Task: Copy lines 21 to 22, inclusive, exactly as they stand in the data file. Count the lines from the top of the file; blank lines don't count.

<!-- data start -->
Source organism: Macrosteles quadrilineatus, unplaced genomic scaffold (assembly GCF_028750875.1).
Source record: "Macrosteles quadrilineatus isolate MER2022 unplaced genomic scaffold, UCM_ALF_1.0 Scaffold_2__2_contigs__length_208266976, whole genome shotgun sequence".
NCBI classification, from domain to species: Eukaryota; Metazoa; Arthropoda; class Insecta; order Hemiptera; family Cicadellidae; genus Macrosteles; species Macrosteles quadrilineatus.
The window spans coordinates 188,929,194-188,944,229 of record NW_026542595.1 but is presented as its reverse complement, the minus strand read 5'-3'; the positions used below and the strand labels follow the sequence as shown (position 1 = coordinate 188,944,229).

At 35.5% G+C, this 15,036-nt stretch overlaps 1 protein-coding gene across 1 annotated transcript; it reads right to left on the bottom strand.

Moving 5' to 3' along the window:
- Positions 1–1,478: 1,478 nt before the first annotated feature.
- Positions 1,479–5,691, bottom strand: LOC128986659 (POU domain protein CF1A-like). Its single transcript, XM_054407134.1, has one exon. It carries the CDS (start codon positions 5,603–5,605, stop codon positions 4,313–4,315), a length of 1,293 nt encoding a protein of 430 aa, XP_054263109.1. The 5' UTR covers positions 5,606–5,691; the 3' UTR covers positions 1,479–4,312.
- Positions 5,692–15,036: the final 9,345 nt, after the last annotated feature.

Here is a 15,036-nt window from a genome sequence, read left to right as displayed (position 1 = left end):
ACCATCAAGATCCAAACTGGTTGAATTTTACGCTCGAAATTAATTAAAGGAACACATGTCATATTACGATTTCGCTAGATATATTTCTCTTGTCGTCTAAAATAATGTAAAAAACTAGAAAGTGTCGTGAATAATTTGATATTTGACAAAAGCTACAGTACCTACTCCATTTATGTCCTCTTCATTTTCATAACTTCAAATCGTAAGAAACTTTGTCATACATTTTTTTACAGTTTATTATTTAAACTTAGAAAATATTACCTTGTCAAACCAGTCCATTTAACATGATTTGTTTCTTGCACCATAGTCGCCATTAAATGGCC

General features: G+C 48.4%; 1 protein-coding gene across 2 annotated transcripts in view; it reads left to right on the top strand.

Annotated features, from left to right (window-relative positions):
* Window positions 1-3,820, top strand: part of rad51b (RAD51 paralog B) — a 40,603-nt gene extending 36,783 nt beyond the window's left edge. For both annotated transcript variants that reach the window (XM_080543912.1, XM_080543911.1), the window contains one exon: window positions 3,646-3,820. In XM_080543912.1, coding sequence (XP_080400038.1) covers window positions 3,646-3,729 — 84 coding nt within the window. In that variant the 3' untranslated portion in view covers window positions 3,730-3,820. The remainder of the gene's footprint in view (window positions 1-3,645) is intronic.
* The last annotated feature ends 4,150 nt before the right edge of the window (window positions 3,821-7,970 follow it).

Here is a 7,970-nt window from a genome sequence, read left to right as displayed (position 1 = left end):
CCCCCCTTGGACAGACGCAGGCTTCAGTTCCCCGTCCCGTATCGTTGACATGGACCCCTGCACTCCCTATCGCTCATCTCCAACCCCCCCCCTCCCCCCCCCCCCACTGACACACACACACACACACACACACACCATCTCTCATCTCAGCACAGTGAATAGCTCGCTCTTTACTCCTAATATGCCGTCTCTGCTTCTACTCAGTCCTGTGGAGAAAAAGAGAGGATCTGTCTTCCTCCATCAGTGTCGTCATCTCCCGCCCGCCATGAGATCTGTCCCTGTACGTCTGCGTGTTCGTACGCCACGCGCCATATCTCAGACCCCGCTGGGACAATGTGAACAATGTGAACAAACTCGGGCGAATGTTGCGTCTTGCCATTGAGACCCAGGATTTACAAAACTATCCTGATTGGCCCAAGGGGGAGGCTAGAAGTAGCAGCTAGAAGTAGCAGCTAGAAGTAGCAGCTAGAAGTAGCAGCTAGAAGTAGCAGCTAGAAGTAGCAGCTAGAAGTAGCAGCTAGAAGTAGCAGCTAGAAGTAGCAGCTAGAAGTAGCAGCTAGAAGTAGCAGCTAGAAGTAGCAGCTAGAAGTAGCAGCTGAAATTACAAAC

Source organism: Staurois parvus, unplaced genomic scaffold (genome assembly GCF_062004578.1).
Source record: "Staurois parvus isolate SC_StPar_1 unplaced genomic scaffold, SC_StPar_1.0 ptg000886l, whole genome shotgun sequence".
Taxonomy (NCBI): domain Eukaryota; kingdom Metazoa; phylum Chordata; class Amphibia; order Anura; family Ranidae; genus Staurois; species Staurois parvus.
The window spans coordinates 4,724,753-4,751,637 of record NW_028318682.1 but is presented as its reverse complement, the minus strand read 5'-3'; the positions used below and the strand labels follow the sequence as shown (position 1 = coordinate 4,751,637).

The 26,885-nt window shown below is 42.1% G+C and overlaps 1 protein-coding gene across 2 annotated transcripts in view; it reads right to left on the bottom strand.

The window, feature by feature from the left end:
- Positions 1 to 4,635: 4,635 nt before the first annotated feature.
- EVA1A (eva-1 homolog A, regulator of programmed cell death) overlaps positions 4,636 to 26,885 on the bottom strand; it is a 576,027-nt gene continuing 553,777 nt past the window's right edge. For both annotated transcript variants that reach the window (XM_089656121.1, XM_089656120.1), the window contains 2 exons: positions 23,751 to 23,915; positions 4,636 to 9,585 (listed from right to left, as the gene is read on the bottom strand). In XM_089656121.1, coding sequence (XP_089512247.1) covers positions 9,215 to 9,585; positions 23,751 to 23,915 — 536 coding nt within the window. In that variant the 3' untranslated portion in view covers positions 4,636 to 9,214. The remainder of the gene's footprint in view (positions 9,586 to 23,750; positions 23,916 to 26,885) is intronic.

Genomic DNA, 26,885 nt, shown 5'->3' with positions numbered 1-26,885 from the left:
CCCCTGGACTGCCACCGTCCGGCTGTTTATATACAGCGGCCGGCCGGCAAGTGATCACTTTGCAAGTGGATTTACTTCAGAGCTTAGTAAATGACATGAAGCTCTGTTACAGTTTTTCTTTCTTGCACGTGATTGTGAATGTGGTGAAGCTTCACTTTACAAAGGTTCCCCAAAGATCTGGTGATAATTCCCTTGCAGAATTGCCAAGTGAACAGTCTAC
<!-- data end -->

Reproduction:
The window spans coordinates 4,724,753-4,751,637 of record NW_028318682.1 but is presented as its reverse complement, the minus strand read 5'-3'; the positions used below and the strand labels follow the sequence as shown (position 1 = coordinate 4,751,637).

The 26,885-nt window shown below is 42.1% G+C and overlaps 1 protein-coding gene across 2 annotated transcripts in view; it reads right to left on the bottom strand.